On May 3, 2022, we published a blog titled The Music Is Still There: How Caregivers Can Harness the Restorative Powers of Music Therapy. Because some of the information was only available by clicking on a link, we are making that information more easily accessible to caregivers in a series of blogs based on one or more of those links.
This second blog in the series focuses on Setting the Record Straight: What Music therapy Is and Is Not, a Press Release from the American Music Therapy Association (AMTA).*
Music can be therapeutic in many ways, but not all the uses of music in caregiving can be classified as Clinical Music Therapy. The AMTA “supports music for all and applauds the efforts of individuals who share their music-making and time; we say the more music the better!” To help us understand the difference, they give examples of therapeutic music that does not require a clinical music therapist, such as the following:
- Helping a person with Alzheimer’s listen to a playlist of his/her favorite songs
- Groups who regularly perform in assisted living facilities or nursing homes
- Celebrities who perform in hospitals
- A person playing the piano in the lobby of a care facility or hospital
- Nurses or other caregivers playing background music to improve patients’ mood
- A high school student playing a musical instrument for residents of a nursing home
- A choir singing Christmas songs on a floor of a hospital
Music can be magic for all of us in different ways, and its power doesn’t usually fade when we’re affected with dementia. We can observe the magic of music in the following examples:
- People who can play complete songs on the piano or sing every word to an older song, even if they are in the middle stages of Alzheimer’s and cannot remember the names of family members
- A woman with dementia whose mood gets much better when she hears music she knows and loves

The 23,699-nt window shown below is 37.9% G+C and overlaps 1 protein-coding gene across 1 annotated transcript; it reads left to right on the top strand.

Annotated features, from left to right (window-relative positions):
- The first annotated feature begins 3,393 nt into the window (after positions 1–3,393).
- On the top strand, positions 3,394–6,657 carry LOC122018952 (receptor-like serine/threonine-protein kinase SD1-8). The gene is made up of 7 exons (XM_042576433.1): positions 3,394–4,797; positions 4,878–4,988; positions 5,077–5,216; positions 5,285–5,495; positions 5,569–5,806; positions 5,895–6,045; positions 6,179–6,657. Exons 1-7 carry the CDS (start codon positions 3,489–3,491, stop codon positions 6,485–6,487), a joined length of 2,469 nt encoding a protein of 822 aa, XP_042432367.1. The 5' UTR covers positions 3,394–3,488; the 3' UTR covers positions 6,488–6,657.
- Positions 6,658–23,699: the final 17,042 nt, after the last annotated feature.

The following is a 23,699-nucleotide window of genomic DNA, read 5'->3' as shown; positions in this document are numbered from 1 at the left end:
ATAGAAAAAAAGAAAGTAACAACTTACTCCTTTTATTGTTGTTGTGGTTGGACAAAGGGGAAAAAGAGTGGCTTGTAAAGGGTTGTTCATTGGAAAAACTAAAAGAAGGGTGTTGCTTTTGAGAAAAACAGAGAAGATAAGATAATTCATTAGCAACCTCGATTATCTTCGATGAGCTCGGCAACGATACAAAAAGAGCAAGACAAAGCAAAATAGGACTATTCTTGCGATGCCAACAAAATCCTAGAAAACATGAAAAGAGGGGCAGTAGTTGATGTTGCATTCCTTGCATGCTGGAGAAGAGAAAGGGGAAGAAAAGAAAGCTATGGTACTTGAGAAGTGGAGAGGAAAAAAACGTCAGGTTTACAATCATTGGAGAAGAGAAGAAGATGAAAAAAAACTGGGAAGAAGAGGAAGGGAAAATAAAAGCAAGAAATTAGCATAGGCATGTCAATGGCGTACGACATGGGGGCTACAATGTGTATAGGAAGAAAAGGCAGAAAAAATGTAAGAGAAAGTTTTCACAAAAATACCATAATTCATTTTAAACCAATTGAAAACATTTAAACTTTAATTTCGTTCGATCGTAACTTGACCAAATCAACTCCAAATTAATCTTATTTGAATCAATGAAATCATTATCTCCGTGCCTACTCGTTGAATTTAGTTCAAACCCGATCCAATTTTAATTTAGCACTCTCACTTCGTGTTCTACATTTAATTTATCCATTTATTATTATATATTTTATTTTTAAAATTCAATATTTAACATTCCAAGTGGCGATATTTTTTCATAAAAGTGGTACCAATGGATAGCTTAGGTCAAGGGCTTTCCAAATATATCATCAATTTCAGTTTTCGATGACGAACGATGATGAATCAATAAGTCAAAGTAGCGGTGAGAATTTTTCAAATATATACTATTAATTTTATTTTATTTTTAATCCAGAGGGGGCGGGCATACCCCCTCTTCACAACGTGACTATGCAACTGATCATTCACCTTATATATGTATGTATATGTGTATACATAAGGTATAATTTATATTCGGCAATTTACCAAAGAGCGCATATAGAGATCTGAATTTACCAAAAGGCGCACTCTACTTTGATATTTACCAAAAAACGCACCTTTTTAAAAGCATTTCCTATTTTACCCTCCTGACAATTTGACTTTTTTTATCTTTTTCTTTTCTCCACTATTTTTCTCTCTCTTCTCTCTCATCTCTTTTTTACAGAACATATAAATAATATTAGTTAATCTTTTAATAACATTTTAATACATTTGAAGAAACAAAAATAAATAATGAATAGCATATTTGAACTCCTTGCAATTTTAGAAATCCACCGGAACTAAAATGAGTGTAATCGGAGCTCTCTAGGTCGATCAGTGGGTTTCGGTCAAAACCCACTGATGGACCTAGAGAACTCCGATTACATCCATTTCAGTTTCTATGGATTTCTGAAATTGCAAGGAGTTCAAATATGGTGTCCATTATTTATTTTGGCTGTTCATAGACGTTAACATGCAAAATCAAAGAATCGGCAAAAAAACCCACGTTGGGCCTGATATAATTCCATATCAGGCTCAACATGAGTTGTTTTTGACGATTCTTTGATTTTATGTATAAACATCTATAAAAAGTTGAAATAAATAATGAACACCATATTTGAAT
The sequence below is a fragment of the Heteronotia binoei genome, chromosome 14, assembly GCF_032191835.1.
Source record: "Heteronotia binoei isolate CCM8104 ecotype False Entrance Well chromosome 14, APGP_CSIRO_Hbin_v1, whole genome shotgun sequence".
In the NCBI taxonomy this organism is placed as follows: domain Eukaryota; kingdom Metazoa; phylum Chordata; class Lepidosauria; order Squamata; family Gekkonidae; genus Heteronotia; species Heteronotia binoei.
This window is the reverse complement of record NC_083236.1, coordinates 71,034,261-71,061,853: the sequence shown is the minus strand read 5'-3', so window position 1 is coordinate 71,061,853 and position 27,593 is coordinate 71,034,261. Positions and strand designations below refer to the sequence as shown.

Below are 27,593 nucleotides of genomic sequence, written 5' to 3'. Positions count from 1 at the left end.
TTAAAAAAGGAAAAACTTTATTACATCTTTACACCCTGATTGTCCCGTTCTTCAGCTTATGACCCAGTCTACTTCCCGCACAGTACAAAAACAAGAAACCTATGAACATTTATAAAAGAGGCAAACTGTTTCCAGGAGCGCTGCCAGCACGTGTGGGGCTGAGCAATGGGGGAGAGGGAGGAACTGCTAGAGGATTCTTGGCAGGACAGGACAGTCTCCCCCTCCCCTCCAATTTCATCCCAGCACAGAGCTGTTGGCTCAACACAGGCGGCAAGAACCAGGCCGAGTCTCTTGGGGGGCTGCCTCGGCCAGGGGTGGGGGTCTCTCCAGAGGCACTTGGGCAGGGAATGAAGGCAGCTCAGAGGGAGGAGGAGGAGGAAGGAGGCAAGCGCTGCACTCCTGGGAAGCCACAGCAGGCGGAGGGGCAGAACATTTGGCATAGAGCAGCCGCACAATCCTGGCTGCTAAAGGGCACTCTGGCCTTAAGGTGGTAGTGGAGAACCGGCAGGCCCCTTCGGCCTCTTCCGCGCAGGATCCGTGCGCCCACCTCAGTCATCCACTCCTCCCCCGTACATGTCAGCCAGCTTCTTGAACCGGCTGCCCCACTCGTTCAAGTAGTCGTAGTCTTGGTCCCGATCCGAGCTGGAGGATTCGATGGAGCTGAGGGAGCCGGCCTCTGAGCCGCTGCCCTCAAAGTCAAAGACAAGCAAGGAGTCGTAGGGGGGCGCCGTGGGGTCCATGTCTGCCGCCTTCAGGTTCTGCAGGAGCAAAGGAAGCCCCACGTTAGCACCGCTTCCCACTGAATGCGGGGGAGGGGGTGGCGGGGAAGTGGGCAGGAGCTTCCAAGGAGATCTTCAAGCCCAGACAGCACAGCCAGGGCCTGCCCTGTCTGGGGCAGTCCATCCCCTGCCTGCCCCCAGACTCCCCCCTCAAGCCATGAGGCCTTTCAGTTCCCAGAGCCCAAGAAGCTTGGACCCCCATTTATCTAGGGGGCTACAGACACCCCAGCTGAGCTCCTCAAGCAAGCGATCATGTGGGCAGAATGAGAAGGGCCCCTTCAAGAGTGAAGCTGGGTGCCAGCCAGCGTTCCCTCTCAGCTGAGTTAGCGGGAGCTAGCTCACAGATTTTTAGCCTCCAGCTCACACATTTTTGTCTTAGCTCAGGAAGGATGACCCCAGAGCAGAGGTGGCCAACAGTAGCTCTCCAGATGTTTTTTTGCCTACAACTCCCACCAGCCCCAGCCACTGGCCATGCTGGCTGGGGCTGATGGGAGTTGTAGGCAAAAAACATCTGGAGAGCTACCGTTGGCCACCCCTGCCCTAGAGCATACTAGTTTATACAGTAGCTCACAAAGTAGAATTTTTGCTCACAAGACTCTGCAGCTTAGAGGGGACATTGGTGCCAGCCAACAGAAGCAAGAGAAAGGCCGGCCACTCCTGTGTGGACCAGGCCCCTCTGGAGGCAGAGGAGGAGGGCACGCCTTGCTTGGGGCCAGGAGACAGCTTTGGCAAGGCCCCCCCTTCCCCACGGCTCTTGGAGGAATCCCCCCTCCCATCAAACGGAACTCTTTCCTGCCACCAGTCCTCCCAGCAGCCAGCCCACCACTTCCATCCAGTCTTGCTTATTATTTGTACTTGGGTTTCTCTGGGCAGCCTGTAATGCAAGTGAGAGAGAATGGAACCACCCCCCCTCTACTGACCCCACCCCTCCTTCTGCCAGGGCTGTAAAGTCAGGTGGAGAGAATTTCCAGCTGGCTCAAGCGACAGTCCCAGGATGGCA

- Being able to remember the words to songs your mother sang when you were a child
- People who lose their speech but can recover it for short periods through music
Clinical music therapy is a professional, research-based discipline. It applies science to the creative, emotional, and energizing experiences of music that is used for health treatment and educational goals. A few important facts about music therapy and the certified music therapists who practice it include:
- Music therapists must have a bachelor’s degree or higher in music therapy from one of AMTA’s 72 approved colleges and universities. This includes 1200 hours of clinical training.
- Music therapists must hold the MT-BC credential, issued through the Certification Board for Music Therapists. This ensures competent practice and requires continuing education. Some states also require licensure for board-certified music therapists.
- Music Therapy is an evidence-based health profession with a strong research foundation.
- Music Therapy degrees require knowledge in psychology, medicine, and music.
Examples from AMTA of what credentialed music therapists do:
- Work with patients like Congresswoman Giffords to regain her speech after surviving a bullet wound to her brain.
- Work with older adults to lessen the effects of dementia.
- Work with children and adults to reduce asthma episodes.
- Work with hospitalized patients to reduce pain.
- Work with children who have autism to improve communication capabilities.
- Work with premature infants to improve sleep patterns and increase weight gain.
- Work with people who have Parkinson’s disease to improve motor function.
All caregivers can use music strategies to help clients and family members with Alzheimer’s, Parkinson’s, and other neurological diseases, even though you might not qualify as a certified music therapist. The power of music might be just the thing to unlock emotions and memories, or to make movement easier.
Because music is recognized and stored in many parts of the brain, it can sometimes trigger speech, other memories, or smoother movements. Musical memories are often spared the ravages of mental deterioration and can reawaken connections with events, emotions and even useful information associated with the music. Studies have shown that some people with dementia can even learn new information and behaviors, like which pills to take when, if the information is put to music.
At the very least, many people with dementia find familiar music from the past to be a pleasant source of entertainment and comfort, reducing challenging behaviors and decreasing feelings of anxiety and depression. In our next blog, we will learn more about how to create a personalized playlist for someone you are caring for and about the skills involved in using playlists successfully.
“AMTA’s mission is to advance public awareness of the benefits of music therapy and increase access to quality music therapy services in a rapidly changing world. In consideration of the diversity of music used in healthcare, special education, and other settings, AMTA unequivocally recommends the unique knowledge and skill of board-certified music therapists.”